Cheap Honeymoon Destinations: Mauritius (Part 4)


Most of us dream of traveling with our spouse for honeymoon but most of us don’t have sufficient funds to do so because we’ve spent a large portion of our money on the marriage itself, and the honeymoon has to be bootleg because you think you can’t travel. It’s not about the journey but the people you meet along the way, or in the case you who are with during the trip. During the last 10 years, Mauritius has become a tourist hotspot and is a beloved spot to travel for many, especially if you love the sun and the azure blue sea. This little tropical Island is in the middle of nowhere in the Indian ocean and is a great place to have your honeymoon, and is budget-friendly.

When to visit Mauritius


Like the other countries on our list, like Belize and Bali, Mauritius is a tropical island in the southern hemisphere and has only two seasons, summer and winter. But let’s be honest, their winter and ours are vastly different; the temperature barely skews below the 20°C mark during the tropical winter and is the perfect destination for those of us who love the sun. For me, the ideal time to go there is between October to Mars; this is when the Island is at the peak of its condition, but it is also the time when you can discover the Island’s multi-ethnic population and celebrate their local festival with them.

Background information on the Island


As stated earlier, Mauritius is situated in the middle of the Indian ocean and has a multi-ethnic population. Known as the star and key of the Indian ocean, the Island has a rich and sad colonial history; it was colonized by the Dutch, the French, and the British and gained it’s from the latter in 1968. Because it was colonized, the Island has a Creole population who are descendants of the former enslaved; it has a majority Hindu population who stemmed from the indentured area. There is also a Chinese and Muslim population who immigrated to the Island during the indentured period. Because of this, the Island and its population celebrated a plethora of different holidays that stems from all these religious groups and also have a unique culinary background.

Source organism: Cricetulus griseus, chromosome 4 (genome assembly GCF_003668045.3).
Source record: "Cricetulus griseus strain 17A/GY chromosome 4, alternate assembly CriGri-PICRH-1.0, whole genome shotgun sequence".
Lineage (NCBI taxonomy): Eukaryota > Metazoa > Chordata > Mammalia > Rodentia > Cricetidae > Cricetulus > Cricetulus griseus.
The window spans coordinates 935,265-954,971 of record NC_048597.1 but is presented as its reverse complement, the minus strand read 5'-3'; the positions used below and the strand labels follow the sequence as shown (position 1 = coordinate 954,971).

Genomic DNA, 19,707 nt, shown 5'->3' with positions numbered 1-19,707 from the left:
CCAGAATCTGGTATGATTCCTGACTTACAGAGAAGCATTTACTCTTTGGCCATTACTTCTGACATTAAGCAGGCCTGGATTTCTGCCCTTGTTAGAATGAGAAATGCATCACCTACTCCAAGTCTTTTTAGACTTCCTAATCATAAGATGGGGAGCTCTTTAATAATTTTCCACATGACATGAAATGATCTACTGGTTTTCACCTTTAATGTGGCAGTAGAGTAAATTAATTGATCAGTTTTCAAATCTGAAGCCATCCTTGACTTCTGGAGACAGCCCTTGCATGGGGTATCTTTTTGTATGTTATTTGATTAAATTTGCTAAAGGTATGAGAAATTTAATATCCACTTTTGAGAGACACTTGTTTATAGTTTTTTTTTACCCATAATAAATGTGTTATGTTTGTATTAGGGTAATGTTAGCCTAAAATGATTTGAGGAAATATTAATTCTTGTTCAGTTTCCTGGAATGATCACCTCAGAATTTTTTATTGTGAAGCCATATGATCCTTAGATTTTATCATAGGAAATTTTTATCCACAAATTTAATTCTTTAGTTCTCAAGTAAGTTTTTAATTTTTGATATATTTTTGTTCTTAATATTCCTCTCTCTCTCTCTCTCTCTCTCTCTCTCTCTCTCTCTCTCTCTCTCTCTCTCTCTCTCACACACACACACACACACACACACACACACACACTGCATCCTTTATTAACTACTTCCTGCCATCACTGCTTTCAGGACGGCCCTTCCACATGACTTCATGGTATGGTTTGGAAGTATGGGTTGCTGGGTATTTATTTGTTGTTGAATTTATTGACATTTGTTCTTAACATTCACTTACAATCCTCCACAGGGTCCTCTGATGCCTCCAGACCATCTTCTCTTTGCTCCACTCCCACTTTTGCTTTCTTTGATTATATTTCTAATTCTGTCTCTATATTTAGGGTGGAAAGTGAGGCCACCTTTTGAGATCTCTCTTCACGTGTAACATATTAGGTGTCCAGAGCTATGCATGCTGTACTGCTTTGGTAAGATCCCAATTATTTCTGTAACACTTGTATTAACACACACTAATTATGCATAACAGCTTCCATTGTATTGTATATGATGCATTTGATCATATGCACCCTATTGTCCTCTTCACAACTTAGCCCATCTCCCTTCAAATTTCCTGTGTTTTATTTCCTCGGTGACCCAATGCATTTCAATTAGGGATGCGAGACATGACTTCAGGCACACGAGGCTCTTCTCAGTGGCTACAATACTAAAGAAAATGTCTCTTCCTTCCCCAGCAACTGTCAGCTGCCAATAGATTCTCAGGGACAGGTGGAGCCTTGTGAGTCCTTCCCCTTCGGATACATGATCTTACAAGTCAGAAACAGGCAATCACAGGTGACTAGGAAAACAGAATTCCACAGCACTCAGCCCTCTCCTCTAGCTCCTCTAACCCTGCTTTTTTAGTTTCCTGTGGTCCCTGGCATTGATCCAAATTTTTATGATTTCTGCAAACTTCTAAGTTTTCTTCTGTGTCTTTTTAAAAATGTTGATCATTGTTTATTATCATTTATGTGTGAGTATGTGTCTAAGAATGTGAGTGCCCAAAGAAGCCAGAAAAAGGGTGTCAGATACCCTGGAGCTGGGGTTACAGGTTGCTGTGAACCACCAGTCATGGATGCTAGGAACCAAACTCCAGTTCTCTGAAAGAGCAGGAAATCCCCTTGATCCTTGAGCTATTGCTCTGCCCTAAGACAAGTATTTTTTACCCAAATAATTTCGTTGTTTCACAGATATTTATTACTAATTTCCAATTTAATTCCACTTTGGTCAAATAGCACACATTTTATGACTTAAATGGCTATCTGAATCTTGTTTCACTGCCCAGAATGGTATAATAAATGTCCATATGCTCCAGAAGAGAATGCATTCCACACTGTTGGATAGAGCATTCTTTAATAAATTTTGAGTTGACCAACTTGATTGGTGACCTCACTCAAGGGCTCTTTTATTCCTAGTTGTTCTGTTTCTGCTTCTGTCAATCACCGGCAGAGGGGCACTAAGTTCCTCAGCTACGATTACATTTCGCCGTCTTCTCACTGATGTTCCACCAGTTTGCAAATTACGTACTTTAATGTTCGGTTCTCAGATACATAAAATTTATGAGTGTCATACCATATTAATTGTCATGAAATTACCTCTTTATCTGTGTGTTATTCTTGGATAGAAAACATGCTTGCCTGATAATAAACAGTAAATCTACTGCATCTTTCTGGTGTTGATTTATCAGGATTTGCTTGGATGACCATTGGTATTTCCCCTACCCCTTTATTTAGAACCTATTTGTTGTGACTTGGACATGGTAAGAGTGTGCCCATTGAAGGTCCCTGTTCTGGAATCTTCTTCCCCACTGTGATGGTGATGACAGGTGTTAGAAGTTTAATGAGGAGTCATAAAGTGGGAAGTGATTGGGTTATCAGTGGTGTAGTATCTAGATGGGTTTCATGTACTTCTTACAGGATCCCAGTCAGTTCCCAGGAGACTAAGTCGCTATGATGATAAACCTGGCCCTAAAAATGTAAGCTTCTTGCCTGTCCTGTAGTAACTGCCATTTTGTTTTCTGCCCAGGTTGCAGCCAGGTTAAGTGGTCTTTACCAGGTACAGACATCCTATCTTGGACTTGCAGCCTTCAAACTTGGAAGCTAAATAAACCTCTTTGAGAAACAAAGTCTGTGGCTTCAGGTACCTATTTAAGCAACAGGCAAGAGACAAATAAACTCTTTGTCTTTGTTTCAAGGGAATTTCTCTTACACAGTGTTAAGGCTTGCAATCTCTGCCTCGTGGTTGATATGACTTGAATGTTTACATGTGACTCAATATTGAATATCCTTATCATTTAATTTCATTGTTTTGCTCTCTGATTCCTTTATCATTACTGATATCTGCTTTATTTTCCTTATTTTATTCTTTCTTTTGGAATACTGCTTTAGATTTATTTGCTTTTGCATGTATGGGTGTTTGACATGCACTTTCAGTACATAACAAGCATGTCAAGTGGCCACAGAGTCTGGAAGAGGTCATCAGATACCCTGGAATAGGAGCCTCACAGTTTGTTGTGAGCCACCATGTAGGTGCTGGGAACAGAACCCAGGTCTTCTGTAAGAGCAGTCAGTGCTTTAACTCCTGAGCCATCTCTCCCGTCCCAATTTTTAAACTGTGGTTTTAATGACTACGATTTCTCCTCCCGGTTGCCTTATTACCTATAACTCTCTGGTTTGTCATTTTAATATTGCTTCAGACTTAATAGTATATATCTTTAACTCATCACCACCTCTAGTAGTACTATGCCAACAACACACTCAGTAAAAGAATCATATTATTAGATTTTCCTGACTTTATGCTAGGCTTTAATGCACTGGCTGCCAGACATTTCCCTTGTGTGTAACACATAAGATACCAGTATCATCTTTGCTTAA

What to do there?



If you are going there for the culture and learn more about the mixity of the local population, then you ought to visit the Island during the month of January to April, during which most of the religious festivals take place. Get entrenched in Hindu festivals like Cavadee or Mahashivatree, where the Hindus of the Island and people from other ethnic backgrounds come together to celebrate these festivals. You have to attend Mahaahivatree while there, all the devotees march toward the holy lake of the Island, Ganga Talao, where they pray to Lord Shiva; it is a fabulous festival where you can see ornate Kawals (structures made of bamboo that is carried on one’s shoulder and is a sign of devotion). You can also celebrate the Chinese New Year on the Island, Divali, Holi, or even Eid-ul-Fitr. Go to the Island for its beaches and stay for the culture!




Through a developing country with skyscrapers riddling its urban area, Mauritius is also filled with natural spots that haven’t been touched. Get read to hiking mountains like the famous Peter Both, Le Pouce, or even Le Morne, a UNESCO World Heritage Site, because it bears enormous cultural importance to the islanders. Mauritius is known for its 3 S, Sun, Sand, and Sea, and it is the perfect tropical Island to have your honeymoon at. If you do go to the southwest of the Island, and if you are lucky, you call to see the underwater waterfall from le Morne Brabant; if not, you can always take a helicopter ride to see it.

The cuisine


Because of its mixity of culture and ethnicity, Mauritius has a cuisine that is unique to the Island. There you can find traditional Indian food, Chinese food, Italian food and can even get your favorite fast food there. Yes, the Island has McDonald’s, KFC, and even Pizzahut, but while there, you should consume most of the local food because you can still have a chicken burger or a BigMac at home. Some must-haves are dholl-puri (an Indian style flatbread made of crushed dholl), Sept cari, briyani, gato piment, magic bowl, or bol-renverse or even the Island’s famous boulettes, which are the Island’s twist on dumplings. If you have a sweet tooth like me, then you ought to try are napolitaines which are biscuits that are filled with jams and covered with an outer sugar shell, flan, poudine mai (corn pudding) or even alouda.

Sound off in the comments section below and tell us if you want to visit Mauritius for your honeymoon.

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